FlexiGrid’s DSOs agree: new smart grid technology will become increasingly important for DSOs of the future, in order to manage the upcoming situation for the EU’s electrical grid.

They will need new technology and new competence to manage an increasing amount of electric vehicles and weather dependent production from solar panels and wind generators. Due to digitalisation of the grid, the DSOs of the future will need to be able to handle significant amounts of data, says Henrik Forsgren, Senior Project Manager at Göteborg Energi, who has studied the future needs of the Flexigrid’s DSOs on behalf of the project.

 The study was made to grant that the project develops solutions that will be able to support  the DSOs to manage the upcoming conditions for EU’s electrical grid. It shows i.a. that the DSOs will need to be able to establish generation forecasting and to predict grid balance. To achieve this, both new technology that digitalises the grid and employees with a new kind of competence that will be able to handle the data that comes with the digitalisation, will be needed.
– Flexibility is another key feature of the future grid. It means to move electricity consumption in time, to adapt to a varying production, and to optimize the use of the grid. The DSOs predict that they will need to increase the flexibility in their systems with new technologies like IoT, Big data, etc.. In order to handle the data they will also need new competence, says Henrik Forsgren.

A major challenge for FlexiGrid’s DSOs and European DSOs, in general, is the growing electrification due to electric vehicles and an increasing amount of renewable energy in the power grids, in contrast to the on-demand energy production of today.
– What the FlexiGrid DSOs have in common is that they see the need for new smart technology that will enable control of energy consumption over time to mitigate the fluctuation of wind and solar energy, says Henrik Forsgren.

The Horizon 2020 project FlexiGrid develops solutions for demo sites in four European DSOs in cooperation with five DSOs; OEDAS in Turkey, OIKEN in Switzerland, ENERGO-PRO in Bulgaria, and Göteborg Energi and Akademiska hus in Sweden. Due to different aspects such as geography and regulations, each DSO sees specific needs depending on national legislation.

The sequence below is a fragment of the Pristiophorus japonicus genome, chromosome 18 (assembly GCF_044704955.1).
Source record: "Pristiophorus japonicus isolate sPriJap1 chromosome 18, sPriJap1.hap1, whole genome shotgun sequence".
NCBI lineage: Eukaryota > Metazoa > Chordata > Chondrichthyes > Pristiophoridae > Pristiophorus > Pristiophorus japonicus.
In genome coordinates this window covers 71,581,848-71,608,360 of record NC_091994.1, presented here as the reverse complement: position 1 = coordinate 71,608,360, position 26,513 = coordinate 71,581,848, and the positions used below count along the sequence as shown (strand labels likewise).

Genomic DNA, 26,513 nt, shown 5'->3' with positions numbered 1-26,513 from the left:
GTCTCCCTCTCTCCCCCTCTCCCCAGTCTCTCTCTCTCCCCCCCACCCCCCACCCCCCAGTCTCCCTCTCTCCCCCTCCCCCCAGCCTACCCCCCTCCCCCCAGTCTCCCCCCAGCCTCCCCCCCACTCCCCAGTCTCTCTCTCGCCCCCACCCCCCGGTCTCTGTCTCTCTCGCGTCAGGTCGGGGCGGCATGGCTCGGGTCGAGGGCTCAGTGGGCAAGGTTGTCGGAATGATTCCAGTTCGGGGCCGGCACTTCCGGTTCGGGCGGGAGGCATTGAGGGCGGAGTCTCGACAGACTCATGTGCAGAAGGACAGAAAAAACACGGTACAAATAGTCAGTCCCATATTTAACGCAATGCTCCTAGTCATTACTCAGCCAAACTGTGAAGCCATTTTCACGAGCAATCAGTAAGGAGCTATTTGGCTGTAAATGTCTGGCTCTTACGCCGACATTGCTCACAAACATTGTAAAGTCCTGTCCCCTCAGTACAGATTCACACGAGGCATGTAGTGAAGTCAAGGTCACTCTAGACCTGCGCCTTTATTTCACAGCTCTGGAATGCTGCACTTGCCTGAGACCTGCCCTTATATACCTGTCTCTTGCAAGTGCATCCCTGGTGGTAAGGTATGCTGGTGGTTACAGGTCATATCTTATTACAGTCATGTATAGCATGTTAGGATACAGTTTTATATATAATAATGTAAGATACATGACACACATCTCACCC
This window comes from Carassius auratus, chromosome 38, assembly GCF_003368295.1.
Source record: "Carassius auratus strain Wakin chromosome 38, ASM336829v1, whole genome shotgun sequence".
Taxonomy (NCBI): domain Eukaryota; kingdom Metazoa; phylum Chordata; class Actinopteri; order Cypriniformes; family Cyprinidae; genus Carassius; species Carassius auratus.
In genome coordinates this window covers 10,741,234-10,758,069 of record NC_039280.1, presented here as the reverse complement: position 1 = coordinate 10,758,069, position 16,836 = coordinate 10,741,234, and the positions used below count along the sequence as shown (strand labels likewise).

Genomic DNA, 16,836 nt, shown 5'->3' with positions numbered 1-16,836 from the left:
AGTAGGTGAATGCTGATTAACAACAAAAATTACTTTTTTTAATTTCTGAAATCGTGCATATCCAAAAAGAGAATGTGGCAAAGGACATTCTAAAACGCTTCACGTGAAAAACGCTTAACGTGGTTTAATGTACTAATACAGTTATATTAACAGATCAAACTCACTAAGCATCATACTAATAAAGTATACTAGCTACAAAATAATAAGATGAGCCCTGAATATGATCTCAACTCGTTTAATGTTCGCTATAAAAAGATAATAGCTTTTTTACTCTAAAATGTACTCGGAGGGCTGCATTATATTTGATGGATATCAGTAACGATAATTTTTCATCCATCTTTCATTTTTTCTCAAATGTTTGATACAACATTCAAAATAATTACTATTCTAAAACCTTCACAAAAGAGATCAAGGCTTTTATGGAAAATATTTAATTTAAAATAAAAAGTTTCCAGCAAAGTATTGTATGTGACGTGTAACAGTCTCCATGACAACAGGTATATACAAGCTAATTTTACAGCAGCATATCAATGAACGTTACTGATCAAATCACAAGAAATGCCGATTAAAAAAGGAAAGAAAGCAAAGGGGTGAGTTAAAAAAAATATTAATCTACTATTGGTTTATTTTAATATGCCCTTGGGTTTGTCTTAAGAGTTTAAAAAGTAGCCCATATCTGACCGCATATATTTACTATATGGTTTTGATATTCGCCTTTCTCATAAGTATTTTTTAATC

In Bulgaria the DSO ENERGO-PRO predicts that increased solar cell installations could create an “independence from the DSO” trend when less income for the DSOs would lead to higher tariffs. The growing part of mid-sized distributed RES in the grid will challenge existing models, the DSO estimates.  Also new consumer behavior models will be needed due to more smart devices connected to the grid.

In Switzerland, the DSO OIKEN expects to have 25 percent of solar PV by 2025, while wind power will be just 5-6 percent. The company sees the high amount of solar PV as a possible power variation issue. At the same time, they don´t expect any power capacity issues since there is a high amount of hydropower available.

In Turkey, the DSO OEDAS with planning that stretches to 2023 foresees no power shortage during that period. Instead, they see a need for increased investments due to customers changing consumption habits related to society’s electrification.

In Sweden, the DSO GENAB foresees a tightened economy because of decreased WACC (calculation interest rate) combined with an increased investment need. The other Swedish grid owner, Akademiska Hus, is an LSO, local system operator with connections to Göteborg Energi’s grid. They see possibilities in a role as a supporter of the stable quality in Göteborg Energi’s grid, by using batteries or cooling machines, to adjust power demand in time. Their main need is investments in equipment to realize these possibilities.

FlexiGrid partners are now working on solutions that meet these requirements by developing new trading systems and an IoT platform, detecting regulatory and financial barriers, and creating business models that will allow the technology to be put to use and create impact.

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This project has received funding from the European Union’s Horizon 2020 research and innovation program under grant agreement No 864048.

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